AOC opened her trap (AGAIN!) over the weekend and said something about capitalism being “irredeemable.” I honestly don’t care what she says anymore. She is a media phenomena at this juncture and nothing more. Now, it is arguable that so was the president, but prior to his entry in politics he had actually accomplished something – this woman not so much. So, I am not looking at her to turn her obviously massive media footprint into anything substantial anytime soon. I leave dealing with her up to others.
But in her wake, Axios did some polling and pronounced, “Young Americans are embracing socialism.” My flip response is “Didn’t we all?” but that is pretty flip. I did know a few card-carrying capitalists in my idealistic and unrealistic youth. Funny how starting your own business turns one into a capitalist in a big hurry. But in my case there was more to it that mere youthful idealism. As a Christian it was what I thought we were “supposed” to do….
My sense of Christian obligation to socialism came from the description of the first Christian community in the second chapter of Acts:
And all those who had believed were together and had all things in common; and they began selling their property and possessions and were sharing them with all, as anyone might have need. Day by day continuing with one mind in the temple, and breaking bread from house to house, they were taking their meals together with gladness and sincerity of heart,…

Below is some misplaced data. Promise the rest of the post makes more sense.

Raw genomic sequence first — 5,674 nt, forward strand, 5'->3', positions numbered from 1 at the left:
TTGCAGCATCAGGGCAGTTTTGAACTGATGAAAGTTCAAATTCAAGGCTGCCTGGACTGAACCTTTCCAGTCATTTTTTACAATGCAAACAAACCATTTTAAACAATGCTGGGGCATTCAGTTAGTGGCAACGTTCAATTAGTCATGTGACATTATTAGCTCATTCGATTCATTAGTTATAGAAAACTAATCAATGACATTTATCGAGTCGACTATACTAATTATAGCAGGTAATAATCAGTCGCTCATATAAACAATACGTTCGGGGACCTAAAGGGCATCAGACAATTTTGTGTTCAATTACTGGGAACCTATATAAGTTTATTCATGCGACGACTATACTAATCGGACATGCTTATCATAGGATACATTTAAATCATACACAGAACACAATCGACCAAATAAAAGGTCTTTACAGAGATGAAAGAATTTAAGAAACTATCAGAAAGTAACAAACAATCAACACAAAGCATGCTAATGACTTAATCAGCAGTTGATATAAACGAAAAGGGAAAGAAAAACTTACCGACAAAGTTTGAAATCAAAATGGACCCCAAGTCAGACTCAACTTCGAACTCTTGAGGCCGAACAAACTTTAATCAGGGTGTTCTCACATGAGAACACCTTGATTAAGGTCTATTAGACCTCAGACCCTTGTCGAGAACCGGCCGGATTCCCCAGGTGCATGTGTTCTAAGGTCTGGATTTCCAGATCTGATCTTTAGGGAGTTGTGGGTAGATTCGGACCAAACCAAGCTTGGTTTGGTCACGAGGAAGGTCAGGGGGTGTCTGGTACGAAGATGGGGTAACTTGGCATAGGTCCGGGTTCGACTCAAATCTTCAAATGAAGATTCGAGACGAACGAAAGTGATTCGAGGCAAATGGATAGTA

Sounds really “Christian,” doesn’t it? Sounds pretty much like socialism, doesn’t it? Took me a long time and a lot of seminary education to figure out why socialism was not what they were urging us to there. I’ll not bore you with deep hermenutics and a pile of theology and just cut to the chase.
Socialism is coercive, what happened in Acts 2 was anything but.
It is just that simple. In socialism the government makes you; in Christianity you are so moved by the plight of the other and so generous because of the work that God has done in your heart that you live communally – spontaneously and naturally. When you think about it, is generosity coerced generous at all?
I bet what I just said strikes most readers of this blog as so obvious it should go without saying. But clearly young people are not figuring that out. There is, I sense, a qualitative difference between the idealistic desire for socialism, or at least a community that looks like socialism, of my youthful generation and the embrace that today’s young people are putting on it. And this is where we do need to circle back to AOC just a bit.
In her blather, AOC kept talking about how we were all tied together somehow and if we fragmented it was “unsustainable.” Now I am not going to pretend to understand mouth mush like that, but from it is where I sense the qualitative generational difference. In my youth we discussed socialism of some sort because of the need we saw around us, and because we wanted to lever those who had more than us to help someone else. With this generation it seems more like they are looking for a way to lever those who have more for themselves. If I am right, that’s ominous. No longer is it “Take form the rich and give to the poor.” Now it’s “Take from the rich because I am the poor.”
Thus I think we have a problem that is about far more than political philosophy. I think we have a problem of the human heart. That is not a problem that government can address.